Is it me that’s green?

IMG_4456Like many allotmenteers we think seriously about what we put on or in our soil. My guess is that many more of us buy so-called ‘green’ products on the basis of an ethical impulse rather than out of absolute conviction, and the manufacturers know this and exploit it. I could go on for ever about misleading labelling of so-called green sprays – you need a magnifying glass and a great deal of time to read the tiny print on a  bottle of insecticide that deliberately fails to explain the difference  between pyrethrum and pyrethroids with the consequence that customers are conned into using products that may compromise their organic produce.  It’s probably not as much dangerous as thoroughly dishonest.

But what about plastics? We’ve been doing everything we can to reduce our use of plastics; we recycle old pots until they’re unuseable and we’re slowly phasing out plastic labels and plant ties. But what about the allegedly compostable bags we collect our green kitchen waste in? Has anyone else noticed that an ordinary compost heap can be full of resistant plastic bags.  That’s because they don’t tell you they’re only properly biodegradable in an industrial composter that runs at temperatures way above anything an ordinary heap can produce. Now we treat them exactly like other plastic waste – they’re a con.

And then what about Jiffy 7 coir modules.  You might think that they offer a double dose of consumer virtue – no more plastic pots and no peat either.  We were very taken (in) by them and used them a lot last year. Yes, they do everything they claim to do, and we sowed and germinated seed very successfully and planted out without any setbacks, so points all round for that. But as the season progressed we noticed that the mesh which encases them seems very resistant to rotting down. Some of our beds had a number of empty modules lying around exactly as you might expect tea-bags to do. I’m increasingly sure that the modules are wrapped in non-degradable plastic mesh and so I’ve started a very small-scale experiment to test them. There may be a difference between “biodegradable” and “photodegradable” so in order to test both possibilities I’ve buried six modules about 8″ below the surface in a corner where they won’t be disturbed and left six more on the surface above them. Meanwhile if anyone else had any experience of this I’d be very glad to hear.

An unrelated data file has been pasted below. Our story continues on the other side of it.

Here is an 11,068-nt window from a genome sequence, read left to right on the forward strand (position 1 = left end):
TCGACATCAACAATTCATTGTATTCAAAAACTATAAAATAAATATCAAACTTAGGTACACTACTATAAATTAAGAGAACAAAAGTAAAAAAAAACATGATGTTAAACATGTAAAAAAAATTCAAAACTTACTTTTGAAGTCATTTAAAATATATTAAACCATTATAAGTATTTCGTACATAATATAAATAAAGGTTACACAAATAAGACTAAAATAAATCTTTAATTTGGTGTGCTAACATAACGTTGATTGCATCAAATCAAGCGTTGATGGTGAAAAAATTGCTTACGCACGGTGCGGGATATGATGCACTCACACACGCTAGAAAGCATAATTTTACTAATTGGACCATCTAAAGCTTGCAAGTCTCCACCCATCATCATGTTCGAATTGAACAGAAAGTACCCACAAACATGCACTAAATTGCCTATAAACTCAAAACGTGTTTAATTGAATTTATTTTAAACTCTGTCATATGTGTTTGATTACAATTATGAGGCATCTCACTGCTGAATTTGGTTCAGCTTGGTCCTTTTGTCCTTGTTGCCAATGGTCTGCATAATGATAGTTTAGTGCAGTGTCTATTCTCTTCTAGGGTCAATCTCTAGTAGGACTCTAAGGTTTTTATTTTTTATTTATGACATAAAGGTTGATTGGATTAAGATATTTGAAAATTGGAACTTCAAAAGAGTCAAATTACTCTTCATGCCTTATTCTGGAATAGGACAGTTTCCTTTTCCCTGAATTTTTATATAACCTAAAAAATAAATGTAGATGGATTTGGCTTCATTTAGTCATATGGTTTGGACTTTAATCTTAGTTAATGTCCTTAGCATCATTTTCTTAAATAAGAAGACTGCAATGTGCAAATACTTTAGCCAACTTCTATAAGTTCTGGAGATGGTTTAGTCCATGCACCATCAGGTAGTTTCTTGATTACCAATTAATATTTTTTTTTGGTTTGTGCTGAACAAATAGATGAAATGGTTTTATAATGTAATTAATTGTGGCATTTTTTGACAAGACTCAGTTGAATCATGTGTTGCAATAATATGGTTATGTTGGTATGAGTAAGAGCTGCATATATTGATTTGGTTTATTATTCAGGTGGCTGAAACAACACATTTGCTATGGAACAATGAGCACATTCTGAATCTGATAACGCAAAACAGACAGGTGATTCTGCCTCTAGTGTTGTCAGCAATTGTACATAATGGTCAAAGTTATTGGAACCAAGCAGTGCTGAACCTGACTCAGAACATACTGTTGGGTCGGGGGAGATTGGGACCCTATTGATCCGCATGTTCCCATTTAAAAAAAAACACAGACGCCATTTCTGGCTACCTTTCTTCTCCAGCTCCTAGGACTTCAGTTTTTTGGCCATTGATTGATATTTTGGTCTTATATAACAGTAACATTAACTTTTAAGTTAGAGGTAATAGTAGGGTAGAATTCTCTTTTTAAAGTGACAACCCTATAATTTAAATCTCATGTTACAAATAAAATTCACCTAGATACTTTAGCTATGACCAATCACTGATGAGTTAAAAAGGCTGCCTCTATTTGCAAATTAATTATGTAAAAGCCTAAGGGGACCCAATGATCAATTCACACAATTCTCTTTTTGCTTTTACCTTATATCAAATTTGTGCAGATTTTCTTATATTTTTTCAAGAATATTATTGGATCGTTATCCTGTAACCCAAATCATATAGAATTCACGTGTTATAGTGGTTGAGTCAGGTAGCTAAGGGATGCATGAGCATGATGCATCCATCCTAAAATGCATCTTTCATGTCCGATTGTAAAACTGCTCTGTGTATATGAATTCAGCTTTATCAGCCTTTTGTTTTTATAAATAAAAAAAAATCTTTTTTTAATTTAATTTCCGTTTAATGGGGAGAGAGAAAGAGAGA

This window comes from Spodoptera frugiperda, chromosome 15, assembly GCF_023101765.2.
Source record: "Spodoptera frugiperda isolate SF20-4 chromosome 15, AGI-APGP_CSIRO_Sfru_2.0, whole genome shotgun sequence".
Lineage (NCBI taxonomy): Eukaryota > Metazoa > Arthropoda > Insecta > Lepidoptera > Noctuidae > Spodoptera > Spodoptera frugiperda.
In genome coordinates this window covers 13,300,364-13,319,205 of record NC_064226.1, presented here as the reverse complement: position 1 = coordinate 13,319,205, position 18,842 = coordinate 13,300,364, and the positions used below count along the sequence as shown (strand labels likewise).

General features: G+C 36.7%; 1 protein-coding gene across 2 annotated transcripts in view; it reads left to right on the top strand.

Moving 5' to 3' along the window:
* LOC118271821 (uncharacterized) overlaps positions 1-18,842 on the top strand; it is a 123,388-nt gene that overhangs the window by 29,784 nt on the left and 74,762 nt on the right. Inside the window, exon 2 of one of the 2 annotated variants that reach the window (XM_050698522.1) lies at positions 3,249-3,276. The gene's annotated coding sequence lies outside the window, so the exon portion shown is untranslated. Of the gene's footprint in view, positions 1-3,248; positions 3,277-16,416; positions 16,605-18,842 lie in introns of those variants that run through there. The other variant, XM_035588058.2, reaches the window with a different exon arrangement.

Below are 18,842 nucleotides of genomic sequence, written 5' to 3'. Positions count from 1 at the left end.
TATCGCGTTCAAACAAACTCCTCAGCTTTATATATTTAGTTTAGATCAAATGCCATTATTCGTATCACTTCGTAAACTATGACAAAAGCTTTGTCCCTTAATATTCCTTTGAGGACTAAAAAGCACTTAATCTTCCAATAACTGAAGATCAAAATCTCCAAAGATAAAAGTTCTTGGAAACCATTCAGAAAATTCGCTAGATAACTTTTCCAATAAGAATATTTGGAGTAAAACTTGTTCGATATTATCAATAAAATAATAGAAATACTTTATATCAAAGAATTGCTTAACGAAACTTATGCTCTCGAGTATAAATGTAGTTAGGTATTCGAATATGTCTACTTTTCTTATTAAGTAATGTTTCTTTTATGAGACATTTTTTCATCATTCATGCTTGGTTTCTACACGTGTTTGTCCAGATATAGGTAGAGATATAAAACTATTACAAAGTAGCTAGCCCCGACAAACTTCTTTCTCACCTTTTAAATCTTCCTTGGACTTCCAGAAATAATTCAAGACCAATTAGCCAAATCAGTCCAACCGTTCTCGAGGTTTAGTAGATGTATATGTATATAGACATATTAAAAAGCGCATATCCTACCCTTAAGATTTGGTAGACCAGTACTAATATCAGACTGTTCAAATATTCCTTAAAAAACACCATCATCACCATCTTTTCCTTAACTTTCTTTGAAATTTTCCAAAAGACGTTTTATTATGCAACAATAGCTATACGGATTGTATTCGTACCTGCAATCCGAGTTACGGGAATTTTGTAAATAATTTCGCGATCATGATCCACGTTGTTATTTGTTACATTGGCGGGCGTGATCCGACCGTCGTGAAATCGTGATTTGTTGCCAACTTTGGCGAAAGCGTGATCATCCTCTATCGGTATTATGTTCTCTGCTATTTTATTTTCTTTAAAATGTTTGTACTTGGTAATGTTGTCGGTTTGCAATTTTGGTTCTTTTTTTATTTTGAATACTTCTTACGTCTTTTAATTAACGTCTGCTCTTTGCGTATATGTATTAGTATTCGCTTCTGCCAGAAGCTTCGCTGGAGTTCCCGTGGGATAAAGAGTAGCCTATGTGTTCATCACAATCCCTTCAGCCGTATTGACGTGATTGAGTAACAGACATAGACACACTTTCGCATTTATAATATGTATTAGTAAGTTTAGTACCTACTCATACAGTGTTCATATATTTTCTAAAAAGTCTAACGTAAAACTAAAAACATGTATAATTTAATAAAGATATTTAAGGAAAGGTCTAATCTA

Author: Dave Pole

I've spent my life doing a lot of things, all of them interesting and many of them great fun. When most people see my CV they probably think I'm making things up because it includes being a rather bad welder and engineering dogsbody, a potter, a groundsman and bus driver. I taught in a prison and in one of those ghastly old mental institutions as an art therapist and I spent ten years as a community artist. I was one of the founding members of Spike Island, which began life as Artspace Bristol. ! wrote a column for Bristol Evening Post (I got sacked three times, in which I take some pride) and I worked in local and network radio and then finally became an Anglican parish priest for 25 years, retiring at 68 when I realised that the institutional church and me were on different paths. What interests me? It would be easier to list what doesn't, but I love cooking and baking with our home grown ingredients. I'm fascinated by botany and wildlife in general, and botanical illustration. We have a camper van that takes us to the wild places, we love walking, especially in the hills, and we take too many photographs. But what really animates me is the question "what does it mean to be human?". I've spent my life exploring it in every possible way and the answer is ..... well, today it's sitting in the van in the rain and looking across Ramsey Sound towards Ramsey Island. But it might as easily be digging potatoes or making pickle, singing or finding an orchid or just sitting. But it sure as hell doesn't mean getting a promotion, beasting your co-workers or being obsequious to power, which ensured that my rise to greatness in the Church of England flatlined 30 years ago after about 2 days. But I'm still here and still searching for that elusive sweet spot, and I don't have to please anyone any more. Over the last 50 or so years we've had a succession of gardens, some more like wildernesses when we were both working full-time, but now we're back in the game with our two allotments in Bath.

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